One business owner says her parcel pickup service took a severe financial hit after the Canada-U.S. border closed in mid-March, cutting off her eastern Ontario customers.
The loss of revenue from Canadians "just about decimated our little city," said Laurel Lee Roethel, owner of Roethel Parcel Service in Ogdensburg, N.Y., that sits just across the St. Lawrence River from Prescott, Ont.
"The traffic is minimal," she told CBC Radio's All in A Day.
"I can stand here and not watch anyone go by for 10 minutes and I'm on the main street."
'People are just not shopping'
Normally, Canadians would be popping across the border both to pick up deliveries they get sent to her business in order to avoid paying higher shipping fees and to buy items not available on this side of the border.
Because of the drop in tourists, Roethel has been forced to make cutbacks. She had to lay off staff and run the business by herself.
Other businesses in Ogdensburg have already shuttered their doors, she said.
"People are just not shopping," she said. "Obviously the Canadians aren't shopping like they were, meaning the products aren't coming in."
Some customers used to pick up packages daily and some of those packages have been piling up for months.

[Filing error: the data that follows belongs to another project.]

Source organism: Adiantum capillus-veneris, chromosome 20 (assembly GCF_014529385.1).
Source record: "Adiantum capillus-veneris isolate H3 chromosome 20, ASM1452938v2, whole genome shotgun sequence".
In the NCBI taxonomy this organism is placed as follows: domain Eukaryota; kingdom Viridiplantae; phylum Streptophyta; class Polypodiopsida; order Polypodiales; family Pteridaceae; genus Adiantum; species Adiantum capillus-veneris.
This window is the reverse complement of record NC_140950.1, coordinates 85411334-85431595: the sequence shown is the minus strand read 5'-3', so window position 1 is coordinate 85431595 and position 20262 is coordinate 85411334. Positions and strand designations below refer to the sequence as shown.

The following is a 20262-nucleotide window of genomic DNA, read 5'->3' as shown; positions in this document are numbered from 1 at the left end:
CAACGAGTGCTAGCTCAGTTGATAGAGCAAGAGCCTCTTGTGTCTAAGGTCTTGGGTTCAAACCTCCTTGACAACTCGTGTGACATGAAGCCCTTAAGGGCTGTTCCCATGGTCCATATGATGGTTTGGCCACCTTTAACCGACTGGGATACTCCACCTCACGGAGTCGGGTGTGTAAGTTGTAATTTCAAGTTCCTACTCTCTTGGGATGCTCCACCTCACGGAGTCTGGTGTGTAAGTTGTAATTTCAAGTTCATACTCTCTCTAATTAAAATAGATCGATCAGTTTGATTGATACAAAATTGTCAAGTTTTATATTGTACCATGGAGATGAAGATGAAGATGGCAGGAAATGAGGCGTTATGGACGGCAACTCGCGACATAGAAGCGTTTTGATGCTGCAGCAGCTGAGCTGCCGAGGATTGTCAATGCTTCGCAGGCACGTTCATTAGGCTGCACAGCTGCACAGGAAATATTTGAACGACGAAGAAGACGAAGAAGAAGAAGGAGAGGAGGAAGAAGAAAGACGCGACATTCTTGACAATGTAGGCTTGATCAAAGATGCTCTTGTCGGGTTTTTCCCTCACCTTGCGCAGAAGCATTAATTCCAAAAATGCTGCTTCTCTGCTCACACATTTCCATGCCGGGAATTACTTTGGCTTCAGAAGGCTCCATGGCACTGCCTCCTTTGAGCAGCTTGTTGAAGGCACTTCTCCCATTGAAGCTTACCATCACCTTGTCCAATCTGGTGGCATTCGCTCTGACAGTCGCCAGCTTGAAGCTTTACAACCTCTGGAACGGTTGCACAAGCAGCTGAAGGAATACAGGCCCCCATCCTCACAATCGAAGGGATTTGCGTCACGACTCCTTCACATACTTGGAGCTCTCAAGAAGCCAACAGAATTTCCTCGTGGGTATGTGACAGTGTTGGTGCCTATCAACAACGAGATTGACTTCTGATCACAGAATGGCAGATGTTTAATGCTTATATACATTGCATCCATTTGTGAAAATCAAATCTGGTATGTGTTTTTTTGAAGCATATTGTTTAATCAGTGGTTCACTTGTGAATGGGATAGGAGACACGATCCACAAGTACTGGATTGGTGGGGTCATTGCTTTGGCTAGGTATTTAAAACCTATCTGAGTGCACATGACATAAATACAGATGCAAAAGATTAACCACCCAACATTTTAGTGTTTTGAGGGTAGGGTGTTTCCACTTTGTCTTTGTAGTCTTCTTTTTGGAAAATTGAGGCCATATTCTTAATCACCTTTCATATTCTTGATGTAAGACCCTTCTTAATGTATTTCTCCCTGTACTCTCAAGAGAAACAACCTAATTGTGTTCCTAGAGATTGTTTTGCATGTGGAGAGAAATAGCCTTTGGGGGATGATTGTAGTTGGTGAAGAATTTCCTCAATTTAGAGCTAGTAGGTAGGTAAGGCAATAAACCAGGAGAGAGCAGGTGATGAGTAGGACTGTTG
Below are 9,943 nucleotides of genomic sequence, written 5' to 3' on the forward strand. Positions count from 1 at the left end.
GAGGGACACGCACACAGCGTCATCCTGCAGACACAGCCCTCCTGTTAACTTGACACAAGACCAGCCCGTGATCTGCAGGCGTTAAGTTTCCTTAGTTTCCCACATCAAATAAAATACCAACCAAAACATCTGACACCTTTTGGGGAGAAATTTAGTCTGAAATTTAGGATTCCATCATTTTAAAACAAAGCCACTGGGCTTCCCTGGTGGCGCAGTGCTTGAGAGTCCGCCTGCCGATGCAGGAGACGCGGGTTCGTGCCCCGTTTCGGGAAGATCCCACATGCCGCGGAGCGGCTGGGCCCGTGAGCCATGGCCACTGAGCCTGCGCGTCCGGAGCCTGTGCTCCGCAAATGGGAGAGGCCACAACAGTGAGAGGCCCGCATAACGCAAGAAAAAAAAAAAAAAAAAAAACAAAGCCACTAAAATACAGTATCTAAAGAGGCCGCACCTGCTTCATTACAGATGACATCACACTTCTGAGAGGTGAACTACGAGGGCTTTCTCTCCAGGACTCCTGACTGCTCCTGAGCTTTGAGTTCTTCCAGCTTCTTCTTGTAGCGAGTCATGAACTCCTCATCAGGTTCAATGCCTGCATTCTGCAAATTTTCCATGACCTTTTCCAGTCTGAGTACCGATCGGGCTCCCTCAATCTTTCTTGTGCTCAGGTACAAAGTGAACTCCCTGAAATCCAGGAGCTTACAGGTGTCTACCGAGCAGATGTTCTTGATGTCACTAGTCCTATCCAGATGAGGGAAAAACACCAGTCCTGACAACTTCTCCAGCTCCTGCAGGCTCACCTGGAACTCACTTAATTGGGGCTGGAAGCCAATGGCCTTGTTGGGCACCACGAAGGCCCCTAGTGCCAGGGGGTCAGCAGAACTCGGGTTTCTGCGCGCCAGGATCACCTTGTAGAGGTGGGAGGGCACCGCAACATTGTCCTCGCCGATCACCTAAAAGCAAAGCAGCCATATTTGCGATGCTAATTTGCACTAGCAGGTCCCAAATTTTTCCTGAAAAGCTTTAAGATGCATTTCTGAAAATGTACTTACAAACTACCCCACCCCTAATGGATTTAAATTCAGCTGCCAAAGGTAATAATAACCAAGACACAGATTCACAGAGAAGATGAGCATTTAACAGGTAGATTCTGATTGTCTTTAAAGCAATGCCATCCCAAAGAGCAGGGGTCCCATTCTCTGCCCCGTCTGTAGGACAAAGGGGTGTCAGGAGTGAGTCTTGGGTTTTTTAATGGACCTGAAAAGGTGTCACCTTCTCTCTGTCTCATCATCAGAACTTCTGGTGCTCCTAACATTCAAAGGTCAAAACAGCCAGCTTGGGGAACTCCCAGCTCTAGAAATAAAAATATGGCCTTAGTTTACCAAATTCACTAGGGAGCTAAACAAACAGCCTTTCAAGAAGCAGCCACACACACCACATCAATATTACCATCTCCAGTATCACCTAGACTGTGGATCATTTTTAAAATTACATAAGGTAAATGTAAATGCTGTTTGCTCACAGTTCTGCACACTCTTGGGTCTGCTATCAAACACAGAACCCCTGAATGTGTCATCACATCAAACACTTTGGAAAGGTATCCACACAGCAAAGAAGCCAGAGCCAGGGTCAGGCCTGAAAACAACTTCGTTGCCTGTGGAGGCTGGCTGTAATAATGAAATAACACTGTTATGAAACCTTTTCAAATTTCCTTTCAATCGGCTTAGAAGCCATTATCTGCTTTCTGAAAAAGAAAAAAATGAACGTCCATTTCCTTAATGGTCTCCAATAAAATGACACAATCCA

"One lady here has 53 packages," said Roethel.
She's been trying to help out her customers in little ways, like re-packaging parcels to minimize shipping costs before sending them across the border.
Other pandemic effects
Ogdensburg has also felt the effects of the pandemic in other ways.
This year would have been the 60th anniversary of the Ogdensburg International Seaway Festival, which has been postponed until 2021.
"It's hundreds of thousands of dollars for our little community," said Roethel, who co-chairs the event. "It's not only the revenue that the businesses are going to receive, but it's also the sales tax that would go to the government, to help us with our streets and police."
Her family has also suffered in other ways from the border closure.
Her sister-in-law is Canadian and lives in Cornwall, Ont., but Roethel's brother is a firefighter EMT and works in the United States as an essential worker.
The two were married last summer.
On Sundays, Roethel's sister-in-law drives down to Prescott and sits —Tim Hortons coffee and binoculars in hand —across the river from her husband and the couple talk on the phone.
Roethel hopes both countries reopen the border, but only to people living within a certain distance.
"If they could open it up from Ogdensburg to Ottawa, that would be fabulous," she said.